Adjunctive AS colistin significantly improved the clinical outcomes of VAP in four previous studies, all relatively small. Three found higher clinical response rates when IV antimicrobial regimens were supplemented with AS colistin in patients with VAP caused by MDR GNB24,25,38; however, very few isolates in these studies were COS, so the IV regimens usually included colistin plus other drugs displaying in vitro activity against the organism. The fourth study (more similar to our own) retrospectively analyzed 121 patients with VAP due to MDR A baumannii, P aeruginosa, or K pneumoniae, but a higher percentage of the isolates were COS (56%), and > 80% of the IV regimens consisted of colistin alone. As in our population, cure rates were higher in the 78 patients who also received AS colistin, but the adjunctive therapy had no significant effect on all-cause hospital or ICU mortality.37 The fact that adjunctive AS colistin improves cure rates without affecting survival supports the view that VAP has less impact on overall ICU mortality than previously believed and that survival may be more closely associated with other factors (eg, age, comorbidities, illness severity at ICU admission, coexisting infections).10 In the randomized trial conducted by Rattanaumpawan et al,39 AS-IV colistin also failed to improve overall and VAP-attributable mortality rates at 28 days but had no effect on clinical cure rates (51% vs 53.1% in control subjects). As in other studies, fewer than one-third of the GNB isolates analyzed by this group were COS. Furthermore, as the authors themselves admit, their sample (roughly one-half the size of our own) was too small to detect improvements in cure rates of < 25%.39 The VAP cases examined by Kofteridis et al23 were, like our own, all caused by COS A baumannii, P aeruginosa, or K pneumoniae. Again, adjunctive AS colistin had no significant effects on crude or VAP-attributable mortality. Its failure to significantly improve clinical or bacteriological outcomes is clearly related to power limitations. Indeed, the AS-IV colistin group in this study (even smaller than that analyzed by Rattanaumpawan et al39) presented an appreciably higher rate of clinical cures (54% vs 32.5% in the IV group), which fell just short of significance (P = .05).23,39

Unlike these investigators,23 Rattanaumpawan et al39 found a significant association between adjunctive AS colistin and microbiologic cure rates (60.9% vs 38.2%, P = 0.03). Even higher rates (83%) have been reported by others,24 and in one study AS colistin was the sole independent predictor of microbiologic eradication.28 These findings are not incompatible with ours: the microbiologic cure rate in our AS-IV colistin cohort was also higher than that of the IV control subjects, but the difference was not significant (possibly because this variable was assessable in only 80% of our population).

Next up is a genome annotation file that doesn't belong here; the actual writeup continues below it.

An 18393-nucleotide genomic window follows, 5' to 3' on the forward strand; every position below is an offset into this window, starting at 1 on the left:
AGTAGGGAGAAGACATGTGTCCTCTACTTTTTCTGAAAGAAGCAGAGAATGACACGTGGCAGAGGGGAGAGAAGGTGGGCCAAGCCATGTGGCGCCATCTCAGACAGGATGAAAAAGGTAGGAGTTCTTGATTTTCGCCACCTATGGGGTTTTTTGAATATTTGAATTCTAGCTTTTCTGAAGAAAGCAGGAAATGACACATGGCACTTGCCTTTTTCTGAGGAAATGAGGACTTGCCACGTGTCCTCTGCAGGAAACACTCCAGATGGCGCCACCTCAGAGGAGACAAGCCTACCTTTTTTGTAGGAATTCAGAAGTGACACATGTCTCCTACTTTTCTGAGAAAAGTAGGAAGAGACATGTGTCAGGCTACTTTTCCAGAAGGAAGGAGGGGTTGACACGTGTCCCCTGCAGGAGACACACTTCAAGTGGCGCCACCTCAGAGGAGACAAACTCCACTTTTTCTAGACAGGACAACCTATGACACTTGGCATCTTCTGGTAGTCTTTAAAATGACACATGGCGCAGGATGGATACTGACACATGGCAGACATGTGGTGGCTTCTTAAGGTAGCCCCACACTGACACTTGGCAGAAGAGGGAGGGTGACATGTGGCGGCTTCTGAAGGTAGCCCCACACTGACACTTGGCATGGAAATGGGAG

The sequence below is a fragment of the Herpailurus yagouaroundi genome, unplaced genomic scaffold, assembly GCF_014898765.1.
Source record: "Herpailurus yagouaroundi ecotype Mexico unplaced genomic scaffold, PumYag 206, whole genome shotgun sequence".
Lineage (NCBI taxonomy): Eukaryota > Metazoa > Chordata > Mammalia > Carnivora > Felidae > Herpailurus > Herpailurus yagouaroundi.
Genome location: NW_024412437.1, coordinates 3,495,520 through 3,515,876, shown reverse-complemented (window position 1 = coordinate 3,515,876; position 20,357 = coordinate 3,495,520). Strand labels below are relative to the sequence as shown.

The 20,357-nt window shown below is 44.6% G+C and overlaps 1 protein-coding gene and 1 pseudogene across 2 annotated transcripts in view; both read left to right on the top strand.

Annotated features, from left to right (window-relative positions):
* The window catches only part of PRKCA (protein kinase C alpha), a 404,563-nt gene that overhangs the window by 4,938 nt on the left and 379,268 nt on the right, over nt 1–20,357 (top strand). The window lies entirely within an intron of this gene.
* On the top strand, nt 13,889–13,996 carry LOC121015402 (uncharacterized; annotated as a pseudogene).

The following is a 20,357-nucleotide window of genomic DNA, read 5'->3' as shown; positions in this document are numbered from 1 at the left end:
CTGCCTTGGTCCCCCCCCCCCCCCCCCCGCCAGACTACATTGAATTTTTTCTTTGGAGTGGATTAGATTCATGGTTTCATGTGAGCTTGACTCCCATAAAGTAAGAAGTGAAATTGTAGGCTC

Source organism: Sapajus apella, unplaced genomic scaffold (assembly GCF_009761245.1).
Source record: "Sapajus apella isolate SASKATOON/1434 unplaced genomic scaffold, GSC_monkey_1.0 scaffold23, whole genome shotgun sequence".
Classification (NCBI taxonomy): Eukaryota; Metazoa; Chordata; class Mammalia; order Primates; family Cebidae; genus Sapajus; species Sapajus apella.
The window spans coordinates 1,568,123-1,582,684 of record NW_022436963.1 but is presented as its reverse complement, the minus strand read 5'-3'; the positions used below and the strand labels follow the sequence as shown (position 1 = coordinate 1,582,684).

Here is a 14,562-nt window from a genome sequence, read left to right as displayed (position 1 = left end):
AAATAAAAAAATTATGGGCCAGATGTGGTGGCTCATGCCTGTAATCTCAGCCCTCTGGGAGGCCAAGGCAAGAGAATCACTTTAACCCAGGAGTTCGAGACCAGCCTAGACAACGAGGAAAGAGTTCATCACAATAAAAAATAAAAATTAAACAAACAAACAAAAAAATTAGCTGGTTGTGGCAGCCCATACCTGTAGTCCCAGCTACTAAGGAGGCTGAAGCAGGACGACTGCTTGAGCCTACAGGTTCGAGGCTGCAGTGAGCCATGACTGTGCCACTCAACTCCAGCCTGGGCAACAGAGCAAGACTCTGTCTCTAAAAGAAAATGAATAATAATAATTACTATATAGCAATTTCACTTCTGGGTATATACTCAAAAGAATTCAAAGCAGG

Correlation between colistin therapy and AKI onset is very difficult to assess in a retrospective study. However, the overall rate of AKI onset during colistin therapy in our population (23.5%) is consistent with previous reports,22 as is the lack of significant difference between the rates of the IV and AS-IV colistin groups.23,38 Other limitations of our study must also be considered, including its retrospective single-center nature and the moderate overrepresentation in our population of VAP cases caused by A baumannii. Finally, the AS colistin was administered in approximately 60% of the cases via conventional ventilator jet nebulizers, which offer no control over particle size, so the amount of the drug delivered to the lungs cannot be accurately estimated.40

To our knowledge, this is the second matched-cohort study involving direct comparison of AS-IV colistin and IV colistin regimens for treating VAP caused by COS GNB. Our findings tend to conflict with those of two earlier studies,23,38 both conducted in populations substantially smaller than (and in one case microbiologically different from) our own. Our data indicate that in critically ill patients with VAP caused by COS GNB, AS-IV colistin (as compared with IV colistin alone) can significantly improve clinical cure rates and reduce the need for MV without increasing the risk of AKI. As the frequency of VAP caused by MDR GNB continues to rise, colistin will be playing an increasingly critical role in the ICU. Optimizing its use to enhance efficacy without increasing adverse renal effects is an important goal. Given the conflicting data published thus far, large (multicenter), randomized controlled trials are urgently needed to further clarify the benefits and risks of adjunctive AS colistin in patients with pulmonary infections caused by COS GNB.

Author contributions: Dr Tumbarello takes responsibility for the content of the manuscript, including the data and analysis.

Dr Tumbarello: contributed to conception and design, acquisition of data, or analysis and interpretation of data; drafted the submitted article or revised it critically for important intellectual content; and provided final approval of the version to be published.

Dr De Pascale: contributed to conception and design, acquisition of data, or analysis and interpretation of data and drafted the submitted article or revised it critically for important intellectual content.

Dr Trecarichi: contributed to conception and design, acquisition of data, or analysis and interpretation of data and drafted the submitted article or revised it critically for important intellectual content.

Dr De Martino: contributed to conception and design, acquisition of data, or analysis and interpretation of data and critically revised the submitted article.

Dr Bello: contributed to conception and design, acquisition of data, or analysis and interpretation of data and critically revised the submitted article.

Dr Maviglia: contributed to conception and design, acquisition of data, or analysis and interpretation of data and critically revised the submitted article.

Prof Spanu: contributed to conception and design, acquisition of data, or analysis and interpretation of data and critically revised the submitted article.